Understanding processes affecting the local- and global-scale distribution of semi-volatile organic contaminants

by Cleo Lisa Davie-Martin

Institution: University of Otago
Year: 0
Keywords: semi-volatile organic contaminants; pesticides; brominated flame retardants; partition coefficients; soil-air partitioning; solid-phase fugacity meter; environmental modelling; volatilisation; local-scale distribution; global-scale distribution
Record ID: 1297827
Full text PDF: http://hdl.handle.net/10523/5638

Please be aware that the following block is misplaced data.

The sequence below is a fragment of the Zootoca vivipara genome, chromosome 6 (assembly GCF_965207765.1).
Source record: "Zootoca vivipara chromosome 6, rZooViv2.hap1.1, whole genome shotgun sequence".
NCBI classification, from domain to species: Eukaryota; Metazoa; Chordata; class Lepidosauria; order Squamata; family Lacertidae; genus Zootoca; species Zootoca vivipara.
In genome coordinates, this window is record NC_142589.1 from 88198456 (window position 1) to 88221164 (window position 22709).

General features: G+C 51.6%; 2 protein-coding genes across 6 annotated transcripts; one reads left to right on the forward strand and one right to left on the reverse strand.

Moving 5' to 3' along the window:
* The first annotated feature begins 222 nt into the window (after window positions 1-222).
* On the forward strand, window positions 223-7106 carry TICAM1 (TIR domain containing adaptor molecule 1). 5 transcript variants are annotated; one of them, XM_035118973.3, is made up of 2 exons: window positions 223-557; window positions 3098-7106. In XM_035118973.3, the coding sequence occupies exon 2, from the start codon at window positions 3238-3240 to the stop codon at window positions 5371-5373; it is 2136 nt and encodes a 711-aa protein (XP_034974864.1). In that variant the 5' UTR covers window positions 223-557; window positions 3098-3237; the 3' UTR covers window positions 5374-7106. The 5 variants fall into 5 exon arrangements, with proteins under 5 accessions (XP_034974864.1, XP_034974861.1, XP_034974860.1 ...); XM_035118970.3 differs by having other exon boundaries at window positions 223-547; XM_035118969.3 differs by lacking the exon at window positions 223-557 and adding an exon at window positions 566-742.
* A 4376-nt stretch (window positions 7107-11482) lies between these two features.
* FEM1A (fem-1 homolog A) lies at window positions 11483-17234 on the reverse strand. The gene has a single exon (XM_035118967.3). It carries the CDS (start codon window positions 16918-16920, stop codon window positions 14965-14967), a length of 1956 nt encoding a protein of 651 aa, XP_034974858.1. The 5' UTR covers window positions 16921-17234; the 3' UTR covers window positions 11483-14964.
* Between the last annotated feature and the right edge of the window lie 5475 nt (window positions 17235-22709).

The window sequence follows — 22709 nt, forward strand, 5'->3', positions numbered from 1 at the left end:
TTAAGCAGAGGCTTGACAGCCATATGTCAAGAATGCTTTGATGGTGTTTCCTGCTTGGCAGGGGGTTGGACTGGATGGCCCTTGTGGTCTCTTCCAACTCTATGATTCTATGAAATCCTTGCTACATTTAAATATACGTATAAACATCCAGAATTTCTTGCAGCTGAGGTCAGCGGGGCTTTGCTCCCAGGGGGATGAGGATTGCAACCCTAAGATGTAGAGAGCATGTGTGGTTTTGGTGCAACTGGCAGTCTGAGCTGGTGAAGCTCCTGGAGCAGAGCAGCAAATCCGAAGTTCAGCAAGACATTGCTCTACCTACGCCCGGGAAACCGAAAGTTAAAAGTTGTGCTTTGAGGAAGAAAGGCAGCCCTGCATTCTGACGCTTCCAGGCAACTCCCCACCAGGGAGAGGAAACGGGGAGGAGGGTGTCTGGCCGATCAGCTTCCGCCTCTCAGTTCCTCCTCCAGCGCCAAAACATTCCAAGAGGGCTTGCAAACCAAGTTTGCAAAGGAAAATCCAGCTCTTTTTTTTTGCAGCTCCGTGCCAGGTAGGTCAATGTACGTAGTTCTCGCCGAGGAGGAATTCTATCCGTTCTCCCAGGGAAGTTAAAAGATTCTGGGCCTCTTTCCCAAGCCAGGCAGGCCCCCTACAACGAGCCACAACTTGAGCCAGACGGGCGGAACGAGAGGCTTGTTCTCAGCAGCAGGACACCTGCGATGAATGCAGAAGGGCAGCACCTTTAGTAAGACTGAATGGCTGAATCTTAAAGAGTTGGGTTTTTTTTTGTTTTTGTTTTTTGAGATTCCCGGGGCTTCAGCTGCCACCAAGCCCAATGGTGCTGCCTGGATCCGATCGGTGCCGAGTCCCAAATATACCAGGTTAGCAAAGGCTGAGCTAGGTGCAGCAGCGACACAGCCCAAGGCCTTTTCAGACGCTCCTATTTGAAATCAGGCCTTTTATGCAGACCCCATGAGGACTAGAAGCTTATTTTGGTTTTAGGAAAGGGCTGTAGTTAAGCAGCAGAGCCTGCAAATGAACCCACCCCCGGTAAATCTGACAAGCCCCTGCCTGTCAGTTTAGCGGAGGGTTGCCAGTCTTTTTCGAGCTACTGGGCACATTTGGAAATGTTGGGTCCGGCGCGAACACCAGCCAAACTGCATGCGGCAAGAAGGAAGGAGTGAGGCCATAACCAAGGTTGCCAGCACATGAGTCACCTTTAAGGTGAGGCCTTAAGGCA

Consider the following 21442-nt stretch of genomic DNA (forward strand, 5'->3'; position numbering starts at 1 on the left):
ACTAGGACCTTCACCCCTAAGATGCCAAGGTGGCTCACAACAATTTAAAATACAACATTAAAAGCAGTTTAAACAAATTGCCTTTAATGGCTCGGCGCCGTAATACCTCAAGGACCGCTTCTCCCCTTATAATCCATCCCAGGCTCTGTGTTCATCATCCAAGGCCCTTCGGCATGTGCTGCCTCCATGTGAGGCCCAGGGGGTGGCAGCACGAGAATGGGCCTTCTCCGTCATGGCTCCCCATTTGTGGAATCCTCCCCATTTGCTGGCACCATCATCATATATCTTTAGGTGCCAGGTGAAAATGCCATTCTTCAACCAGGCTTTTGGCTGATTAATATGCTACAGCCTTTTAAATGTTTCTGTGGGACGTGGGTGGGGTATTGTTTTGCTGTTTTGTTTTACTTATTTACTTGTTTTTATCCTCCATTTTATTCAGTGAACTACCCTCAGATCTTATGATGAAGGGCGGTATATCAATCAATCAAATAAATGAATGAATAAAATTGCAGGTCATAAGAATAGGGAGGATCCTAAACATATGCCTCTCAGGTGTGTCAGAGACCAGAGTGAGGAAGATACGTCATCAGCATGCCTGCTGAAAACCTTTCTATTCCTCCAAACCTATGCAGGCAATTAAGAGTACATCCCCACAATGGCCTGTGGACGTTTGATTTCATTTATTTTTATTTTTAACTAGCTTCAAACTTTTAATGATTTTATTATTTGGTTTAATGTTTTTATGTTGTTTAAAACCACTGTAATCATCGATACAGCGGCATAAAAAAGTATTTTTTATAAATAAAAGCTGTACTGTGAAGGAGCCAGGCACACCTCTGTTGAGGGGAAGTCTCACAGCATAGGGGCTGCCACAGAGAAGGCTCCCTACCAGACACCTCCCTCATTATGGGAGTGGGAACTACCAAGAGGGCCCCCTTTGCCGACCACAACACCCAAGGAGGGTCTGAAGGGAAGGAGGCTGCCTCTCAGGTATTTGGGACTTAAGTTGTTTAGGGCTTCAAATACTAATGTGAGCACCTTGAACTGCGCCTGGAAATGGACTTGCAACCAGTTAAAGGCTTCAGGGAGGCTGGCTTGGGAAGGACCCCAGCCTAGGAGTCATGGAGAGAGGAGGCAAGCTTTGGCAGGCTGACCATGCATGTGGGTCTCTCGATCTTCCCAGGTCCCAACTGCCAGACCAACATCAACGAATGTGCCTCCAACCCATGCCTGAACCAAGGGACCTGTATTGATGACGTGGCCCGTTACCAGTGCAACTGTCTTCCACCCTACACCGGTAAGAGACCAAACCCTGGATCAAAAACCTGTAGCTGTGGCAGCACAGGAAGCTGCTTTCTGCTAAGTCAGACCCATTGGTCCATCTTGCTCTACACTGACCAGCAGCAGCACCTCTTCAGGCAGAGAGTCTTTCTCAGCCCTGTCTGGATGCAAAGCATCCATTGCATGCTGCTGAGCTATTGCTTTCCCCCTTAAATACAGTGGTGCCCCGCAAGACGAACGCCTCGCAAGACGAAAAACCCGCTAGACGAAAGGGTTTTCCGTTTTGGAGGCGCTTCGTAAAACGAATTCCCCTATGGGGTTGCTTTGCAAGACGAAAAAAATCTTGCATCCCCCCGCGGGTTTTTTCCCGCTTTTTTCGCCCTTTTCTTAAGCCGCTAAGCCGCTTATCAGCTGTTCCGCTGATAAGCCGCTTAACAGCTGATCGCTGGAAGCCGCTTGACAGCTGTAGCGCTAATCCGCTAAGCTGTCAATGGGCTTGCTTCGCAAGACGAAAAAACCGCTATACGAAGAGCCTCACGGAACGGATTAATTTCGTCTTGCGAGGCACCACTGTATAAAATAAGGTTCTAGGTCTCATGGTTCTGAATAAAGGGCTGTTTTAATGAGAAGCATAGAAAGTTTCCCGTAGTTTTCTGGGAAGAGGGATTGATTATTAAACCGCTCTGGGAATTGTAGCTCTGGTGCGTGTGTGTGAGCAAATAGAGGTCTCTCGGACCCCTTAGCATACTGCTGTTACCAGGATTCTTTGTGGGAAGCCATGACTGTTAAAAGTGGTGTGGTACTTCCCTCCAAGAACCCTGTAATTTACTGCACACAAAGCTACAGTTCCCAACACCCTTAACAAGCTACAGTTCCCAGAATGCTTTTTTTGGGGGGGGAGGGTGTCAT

Semi-volatile organic contaminants (SOCs), such as certain pesticides and brominated flame retardants (BFRs), are distributed throughout the globe via local-scale and global-scale processes that are largely driven by temperature gradients. Given the potential for these contaminants to deposit into a variety of non-target, sensitive ecosystems where they can bioaccumulate and exert their toxic effects, it is essential that efforts are made to understand the processes and properties controlling their distribution so that more accurate predictions of their fate and behaviour can be made in the future. Pesticide volatilisation and vapour drift are local-scale distribution processes that can have adverse effects on non-target ecosystems and human health. Four approaches to screen for pesticide volatilisation based on Fick’s Law of Diffusion were investigated. In each approach, vapour pressures or environmentally relevant partition coefficients were used to describe pesticide distribution in a bare agricultural soil system and to predict 24-h cumulative percentage volatilisation (CPV24h) losses. The multiphase partitioning approach based on soil-air (Ksoil-air) and water-air (Kwater-air) partition coefficients was found to most accurately predict measured volatilisation losses of pesticides reported in the literature. Predicted CPV24h losses were displayed on chemical space diagrams for sets of hypothetical Ksoil-air and Kwater-air combinations under different temperatures, relative humidity levels, and soil organic carbon contents. Using this visual screening technique, the pesticides and conditions under which the greatest volatilisation losses exist were easily identified. Many environmental fate models use environmentally relevant partition coefficients to investigate the fate and distribution of SOCs in the environment. However, measured partition coefficient values are often unavailable in the literature and are instead estimated. In this study, a solid-phase fugacity meter was developed and validated to investigate the soil-air partitioning of pesticides. Ksoil-air values of selected current- and historic-use pesticides and degradation products were measured for two soils under different temperature and relative humidity combinations. Measurements were used to derive a predictive equation for pesticide Ksoil-air values based on temperature, relative humidity, the soil organic carbon content, and the pesticide-specific octanol-air partition coefficient. Global-scale distribution processes, such as long-range atmospheric transport, result in the migration of SOCs towards the poles and deposition in remote environments far from where they are used or produced. High-volume air and water samplers were used to measure concentrations of BFRs, including a set of polybrominated diphenyl ethers (PBDEs) and 1,2-bis(2,4,6-tribromophenoxy)ethane (BTBPE), in the air and lake water at Toolik Lake, Arctic Alaska during the Northern Hemisphere summer of 2013. The BDE congeners associated with the penta-BDE commercial mixture…